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First Solar CEO: New factory allows the US ‘to think through’ decoupling from China

·Anchor/Reporter
·3 min read
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As the largest solar manufacturer in the U.S., Arizona-based First Solar (FSLR) has long advocated for reduced reliance on Chinese supply chains.

Now, it’s investing $680 million to build out the largest solar manufacturing complex outside of China, in one of the largest bets on the domestic industry.

Speaking to Yahoo Finance Live, CEO Mark Widmar said the new facility in Lakestownship, Ohio, will expand the company’s manufacturing capacity to churn out solar panels that produce just over 3 gigawatts of power annually, enough to power roughly 570,000 homes, nearly doubling its output.

Combined with its two plants, Widmar said First Solar will have the capability to generate 6 gigawatts of power annually by 2025.

‘If you look across the balance of the competition or the capability here in the U.S., there'll be about 11 gigawatts of capacity here, which is still a little bit less than 50% of the market,” Widmar said. “But as we indicated in our announcement, we're more than able and willing, given the right policy backdrop and commitments to expand beyond where we are right now.”

The 1.8 million-square-foot facility is scheduled to begin operating in the first half of 2023, once necessary permits and local approvals are secured. Widmar said the factory will create roughly 500 jobs and produce an enhanced thin film PV module for large-scale installations, resulting in higher efficiency and lower cost.

It comes as the Biden administration moves aggressively to make the U.S. electric grid carbon-free by 2035. In a statement, Energy Secretary Jennifer Granholm touted First Solar as an example of how “investment and innovation can build the clean energy future right here at home.”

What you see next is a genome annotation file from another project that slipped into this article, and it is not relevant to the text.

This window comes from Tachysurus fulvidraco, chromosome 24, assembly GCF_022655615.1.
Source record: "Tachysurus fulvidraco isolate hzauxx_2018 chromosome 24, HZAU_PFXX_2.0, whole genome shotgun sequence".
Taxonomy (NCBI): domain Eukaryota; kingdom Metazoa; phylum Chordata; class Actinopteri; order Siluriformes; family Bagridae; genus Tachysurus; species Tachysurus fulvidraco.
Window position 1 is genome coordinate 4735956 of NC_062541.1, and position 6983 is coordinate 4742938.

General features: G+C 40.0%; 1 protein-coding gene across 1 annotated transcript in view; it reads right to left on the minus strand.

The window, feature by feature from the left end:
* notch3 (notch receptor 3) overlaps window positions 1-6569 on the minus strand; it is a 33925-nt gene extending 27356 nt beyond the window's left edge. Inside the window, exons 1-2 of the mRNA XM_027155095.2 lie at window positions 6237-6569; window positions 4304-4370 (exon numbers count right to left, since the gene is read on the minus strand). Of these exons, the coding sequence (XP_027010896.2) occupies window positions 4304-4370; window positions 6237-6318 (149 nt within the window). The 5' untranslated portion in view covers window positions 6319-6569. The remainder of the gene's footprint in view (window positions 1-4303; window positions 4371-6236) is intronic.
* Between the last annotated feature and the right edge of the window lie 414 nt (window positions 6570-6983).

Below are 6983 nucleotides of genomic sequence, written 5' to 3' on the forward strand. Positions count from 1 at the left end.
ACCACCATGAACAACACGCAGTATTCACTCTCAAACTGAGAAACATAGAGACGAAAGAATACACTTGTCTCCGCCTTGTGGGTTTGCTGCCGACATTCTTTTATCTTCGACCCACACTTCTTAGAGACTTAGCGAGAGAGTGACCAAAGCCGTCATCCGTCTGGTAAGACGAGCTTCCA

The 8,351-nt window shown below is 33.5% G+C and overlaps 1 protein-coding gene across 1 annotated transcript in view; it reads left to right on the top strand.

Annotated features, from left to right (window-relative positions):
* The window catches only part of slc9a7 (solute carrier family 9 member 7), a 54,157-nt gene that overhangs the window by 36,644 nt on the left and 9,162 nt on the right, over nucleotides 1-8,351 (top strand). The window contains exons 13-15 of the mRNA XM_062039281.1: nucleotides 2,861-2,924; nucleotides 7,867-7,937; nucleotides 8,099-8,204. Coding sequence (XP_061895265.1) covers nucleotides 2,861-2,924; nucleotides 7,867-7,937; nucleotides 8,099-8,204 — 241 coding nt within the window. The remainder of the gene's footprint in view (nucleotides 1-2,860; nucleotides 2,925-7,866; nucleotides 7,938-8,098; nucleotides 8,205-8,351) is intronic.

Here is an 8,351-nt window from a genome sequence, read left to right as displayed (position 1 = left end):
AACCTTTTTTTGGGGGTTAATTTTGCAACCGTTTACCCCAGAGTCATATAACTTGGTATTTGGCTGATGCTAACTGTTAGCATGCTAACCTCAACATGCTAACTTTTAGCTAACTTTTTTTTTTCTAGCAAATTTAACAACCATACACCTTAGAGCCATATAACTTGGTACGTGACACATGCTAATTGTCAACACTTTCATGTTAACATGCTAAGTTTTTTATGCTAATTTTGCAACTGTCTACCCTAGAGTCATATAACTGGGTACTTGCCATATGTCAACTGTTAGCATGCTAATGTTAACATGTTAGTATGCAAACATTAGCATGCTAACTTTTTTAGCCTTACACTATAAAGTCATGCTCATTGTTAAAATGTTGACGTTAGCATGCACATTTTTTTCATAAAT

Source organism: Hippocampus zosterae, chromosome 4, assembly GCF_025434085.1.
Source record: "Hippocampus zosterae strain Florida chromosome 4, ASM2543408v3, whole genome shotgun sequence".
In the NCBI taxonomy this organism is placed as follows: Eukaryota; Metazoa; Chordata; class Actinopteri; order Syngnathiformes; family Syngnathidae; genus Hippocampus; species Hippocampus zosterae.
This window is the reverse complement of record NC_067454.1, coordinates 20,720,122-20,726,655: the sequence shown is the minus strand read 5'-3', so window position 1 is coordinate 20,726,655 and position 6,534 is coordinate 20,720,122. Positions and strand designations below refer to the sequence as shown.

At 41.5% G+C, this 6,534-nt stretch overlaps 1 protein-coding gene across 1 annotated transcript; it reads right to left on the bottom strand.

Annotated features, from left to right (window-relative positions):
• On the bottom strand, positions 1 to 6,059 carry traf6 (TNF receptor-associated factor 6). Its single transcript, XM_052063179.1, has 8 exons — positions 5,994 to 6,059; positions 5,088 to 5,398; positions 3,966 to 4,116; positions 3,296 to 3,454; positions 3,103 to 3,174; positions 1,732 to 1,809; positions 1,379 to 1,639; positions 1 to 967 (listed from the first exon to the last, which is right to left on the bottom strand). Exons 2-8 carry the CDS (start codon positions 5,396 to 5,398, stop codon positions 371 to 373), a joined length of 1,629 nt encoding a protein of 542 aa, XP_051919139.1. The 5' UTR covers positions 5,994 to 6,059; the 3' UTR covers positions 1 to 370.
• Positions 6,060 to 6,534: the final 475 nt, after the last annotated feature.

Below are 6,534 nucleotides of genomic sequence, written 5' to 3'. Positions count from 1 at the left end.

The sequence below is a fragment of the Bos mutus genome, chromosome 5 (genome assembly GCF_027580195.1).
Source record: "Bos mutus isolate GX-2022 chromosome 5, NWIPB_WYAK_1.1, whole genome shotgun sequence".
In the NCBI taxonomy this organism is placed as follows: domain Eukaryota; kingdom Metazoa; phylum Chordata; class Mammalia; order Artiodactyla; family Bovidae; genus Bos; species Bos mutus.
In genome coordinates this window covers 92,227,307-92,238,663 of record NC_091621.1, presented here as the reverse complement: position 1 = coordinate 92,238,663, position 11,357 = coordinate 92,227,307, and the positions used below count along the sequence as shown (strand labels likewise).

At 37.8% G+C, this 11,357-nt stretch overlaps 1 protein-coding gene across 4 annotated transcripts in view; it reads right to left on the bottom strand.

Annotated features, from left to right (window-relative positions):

“There's been a pretty significant inflection point in demand near term and as we see it, across the next several years,” Widmar said. “The demand has been stronger than it ever has been. “We're sitting right now with a record backlog, and we're continuing to see very strong engagement and interaction with our customers. With the new factory I think that'll only accelerate.

First Solar remains largely an outlier in the domestic industry, as a manufacturer that produces panels in the U.S., with components largely sourced from America. Because it doesn’t use polycrystalline silicon — a critical raw material used in solar panels — it sources less than 1% of its supplies from China.

Globally, China maintains a tight grip on solar panel production, with more than 70% of the world’s polycrystalline silicon manufactured there. More than half of that production comes from the troubled Xinjiang region, where the U.S. has accused China of carrying out a genocide. That reliance has raised concerns among lawmakers who have called for a ban on federal funds being used to purchase solar panels manufactured in China. 

Widmar said his new factory creates a template of sorts, for the U.S. to "decouple from any dependency on China." But he also admits, a larger shift away from manufacturing overseas may not come at scale, without tax incentives to bring production back home. He’s calling for manufacturing tax credits, to spur long-term changes in the solar industry.

"[Companies] have to have the capability to compete and compete on their own merits and not be disadvantaged because of another country's desire to dominate a particular industry and heavily subsidize it, and create challenges for any new company to scale up and to compete," Widmar said. "We think that the Manufacturing Tax Credit, enables that level playing field. That will then create the cycles of innovation that will then allow for the next generation evolution of PV, which needs to happen to continue to move this industry forward."

Akiko Fujita is an anchor and reporter for Yahoo Finance. Follow her on Twitter @AkikoFujita